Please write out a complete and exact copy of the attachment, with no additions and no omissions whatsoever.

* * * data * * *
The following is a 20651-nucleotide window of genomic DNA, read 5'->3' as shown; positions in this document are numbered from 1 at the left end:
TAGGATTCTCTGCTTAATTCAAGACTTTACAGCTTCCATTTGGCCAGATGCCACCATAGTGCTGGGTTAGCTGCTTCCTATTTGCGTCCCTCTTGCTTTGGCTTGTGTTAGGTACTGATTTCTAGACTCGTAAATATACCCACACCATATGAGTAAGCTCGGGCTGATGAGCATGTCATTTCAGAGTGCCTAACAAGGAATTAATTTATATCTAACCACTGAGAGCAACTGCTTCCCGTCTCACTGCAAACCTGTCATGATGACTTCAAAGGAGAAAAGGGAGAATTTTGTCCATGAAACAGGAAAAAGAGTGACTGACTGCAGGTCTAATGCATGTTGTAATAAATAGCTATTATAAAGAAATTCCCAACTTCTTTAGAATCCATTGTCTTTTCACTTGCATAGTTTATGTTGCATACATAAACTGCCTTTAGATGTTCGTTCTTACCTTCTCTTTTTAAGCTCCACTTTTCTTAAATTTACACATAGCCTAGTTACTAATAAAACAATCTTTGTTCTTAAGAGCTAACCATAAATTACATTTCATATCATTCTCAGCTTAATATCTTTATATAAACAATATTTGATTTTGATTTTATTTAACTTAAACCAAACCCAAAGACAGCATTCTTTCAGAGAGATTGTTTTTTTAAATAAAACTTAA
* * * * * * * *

The following is a 20651-nucleotide window of genomic DNA, read 5'->3' as shown; positions in this document are numbered from 1 at the left end:
TAGGATTCTCTGCTTAATTCAAGACTTTACAGCTTCCATTTGGCCAGATGCCACCATAGTGCTGGGTTAGCTGCTTCCTATTTGCGTCCCTCTTGCTTTGGCTTGTGTTAGGTACTGATTTCTAGACTCGTAAATATACCCACACCATATGAGTAAGCTCGGGCTGATGAGCATGTCATTTCAGAGTGCCTAACAAGGAATTAATTTATATCTAACCACTGAGAGCAACTGCTTCCCGTCTCACTGCAAACCTGTCATGATGACTTCAAAGGAGAAAAGGGAGAATTTTGTCCATGAAACAGGAAAAAGAGTGACTGACTGCAGGTCTAATGCATGTTGTAATAAATAGCTATTATAAAGAAATTCCCAACTTCTTTAGAATCCATTGTCTTTTCACTTGCATAGTTTATGTTGCATACATAAACTGCCTTTAGATGTTCGTTCTTACCTTCTCTTTTTAAGCTCCACTTTTCTTAAATTTACACATAGCCTAGTTACTAATAAAACAATCTTTGTTCTTAAGAGCTAACCATAAATTACATTTCATATCATTCTCAGCTTAATATCTTTATATAAACAATATTTGATTTTGATTTTATTTAACTTAAACCAAACCCAAAGACAGCATTCTTTCAGAGAGATTGTTTTTTTAAATAAAACTTAA